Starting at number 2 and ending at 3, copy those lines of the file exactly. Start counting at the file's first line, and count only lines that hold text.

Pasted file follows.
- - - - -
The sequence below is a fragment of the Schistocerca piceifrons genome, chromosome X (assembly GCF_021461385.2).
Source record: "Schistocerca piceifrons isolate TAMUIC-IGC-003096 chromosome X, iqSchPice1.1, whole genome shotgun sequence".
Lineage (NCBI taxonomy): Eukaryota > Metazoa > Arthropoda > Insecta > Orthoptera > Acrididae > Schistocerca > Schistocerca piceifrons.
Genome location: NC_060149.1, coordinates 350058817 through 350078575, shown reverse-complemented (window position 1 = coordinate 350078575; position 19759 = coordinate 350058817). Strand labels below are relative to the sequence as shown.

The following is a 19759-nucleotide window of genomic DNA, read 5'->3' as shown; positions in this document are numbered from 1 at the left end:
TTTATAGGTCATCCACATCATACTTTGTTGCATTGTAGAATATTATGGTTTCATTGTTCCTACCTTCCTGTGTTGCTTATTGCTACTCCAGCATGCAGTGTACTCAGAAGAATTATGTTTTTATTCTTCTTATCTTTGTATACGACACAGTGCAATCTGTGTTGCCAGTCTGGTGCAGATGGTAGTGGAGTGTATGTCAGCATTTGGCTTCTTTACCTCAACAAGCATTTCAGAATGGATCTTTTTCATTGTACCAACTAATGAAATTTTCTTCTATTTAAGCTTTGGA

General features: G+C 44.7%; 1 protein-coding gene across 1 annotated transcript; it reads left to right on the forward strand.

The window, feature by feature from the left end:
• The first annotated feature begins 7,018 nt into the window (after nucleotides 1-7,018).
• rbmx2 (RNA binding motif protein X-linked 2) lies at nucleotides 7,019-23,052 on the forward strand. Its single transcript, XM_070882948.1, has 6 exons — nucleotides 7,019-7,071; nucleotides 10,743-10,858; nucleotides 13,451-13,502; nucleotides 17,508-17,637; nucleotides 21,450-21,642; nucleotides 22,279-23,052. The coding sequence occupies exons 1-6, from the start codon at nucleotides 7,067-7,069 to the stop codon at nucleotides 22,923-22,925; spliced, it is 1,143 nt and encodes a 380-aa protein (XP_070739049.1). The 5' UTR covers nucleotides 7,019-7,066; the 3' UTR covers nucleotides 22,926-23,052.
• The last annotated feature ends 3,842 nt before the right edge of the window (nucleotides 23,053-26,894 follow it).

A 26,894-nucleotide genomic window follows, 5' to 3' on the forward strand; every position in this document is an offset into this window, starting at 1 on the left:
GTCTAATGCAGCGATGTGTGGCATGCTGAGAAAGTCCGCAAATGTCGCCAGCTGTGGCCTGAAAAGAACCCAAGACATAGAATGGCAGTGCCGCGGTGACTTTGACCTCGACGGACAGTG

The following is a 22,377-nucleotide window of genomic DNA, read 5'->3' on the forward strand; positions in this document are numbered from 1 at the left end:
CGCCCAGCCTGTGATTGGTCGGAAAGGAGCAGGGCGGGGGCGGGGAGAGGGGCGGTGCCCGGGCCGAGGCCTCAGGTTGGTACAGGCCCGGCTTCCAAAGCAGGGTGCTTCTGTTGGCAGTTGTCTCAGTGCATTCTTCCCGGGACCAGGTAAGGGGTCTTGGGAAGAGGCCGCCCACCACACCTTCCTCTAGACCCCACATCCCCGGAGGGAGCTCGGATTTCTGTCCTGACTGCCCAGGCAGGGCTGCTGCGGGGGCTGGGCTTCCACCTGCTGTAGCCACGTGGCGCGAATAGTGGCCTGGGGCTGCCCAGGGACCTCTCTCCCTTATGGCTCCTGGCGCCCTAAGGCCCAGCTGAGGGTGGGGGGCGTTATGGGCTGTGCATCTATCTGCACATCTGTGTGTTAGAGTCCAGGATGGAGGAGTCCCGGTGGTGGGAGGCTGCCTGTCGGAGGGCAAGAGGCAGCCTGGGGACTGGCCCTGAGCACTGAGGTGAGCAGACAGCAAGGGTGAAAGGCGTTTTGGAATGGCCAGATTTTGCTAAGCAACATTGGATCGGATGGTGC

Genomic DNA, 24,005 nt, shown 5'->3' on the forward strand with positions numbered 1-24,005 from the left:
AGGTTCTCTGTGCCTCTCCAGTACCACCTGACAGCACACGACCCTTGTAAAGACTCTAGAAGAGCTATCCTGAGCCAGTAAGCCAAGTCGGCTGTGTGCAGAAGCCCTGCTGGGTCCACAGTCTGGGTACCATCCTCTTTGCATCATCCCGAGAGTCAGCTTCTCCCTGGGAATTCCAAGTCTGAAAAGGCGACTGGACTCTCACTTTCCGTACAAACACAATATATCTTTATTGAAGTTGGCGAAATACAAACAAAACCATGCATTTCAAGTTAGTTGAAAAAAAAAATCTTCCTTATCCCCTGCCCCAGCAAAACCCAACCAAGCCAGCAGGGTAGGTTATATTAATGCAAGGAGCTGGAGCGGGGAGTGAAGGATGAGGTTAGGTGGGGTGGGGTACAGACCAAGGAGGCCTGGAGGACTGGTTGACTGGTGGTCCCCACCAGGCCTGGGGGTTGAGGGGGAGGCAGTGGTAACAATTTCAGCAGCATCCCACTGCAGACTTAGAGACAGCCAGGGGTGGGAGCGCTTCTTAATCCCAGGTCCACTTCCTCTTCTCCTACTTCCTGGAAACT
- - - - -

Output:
Source record: "Schistocerca piceifrons isolate TAMUIC-IGC-003096 chromosome X, iqSchPice1.1, whole genome shotgun sequence".
Lineage (NCBI taxonomy): Eukaryota > Metazoa > Arthropoda > Insecta > Orthoptera > Acrididae > Schistocerca > Schistocerca piceifrons.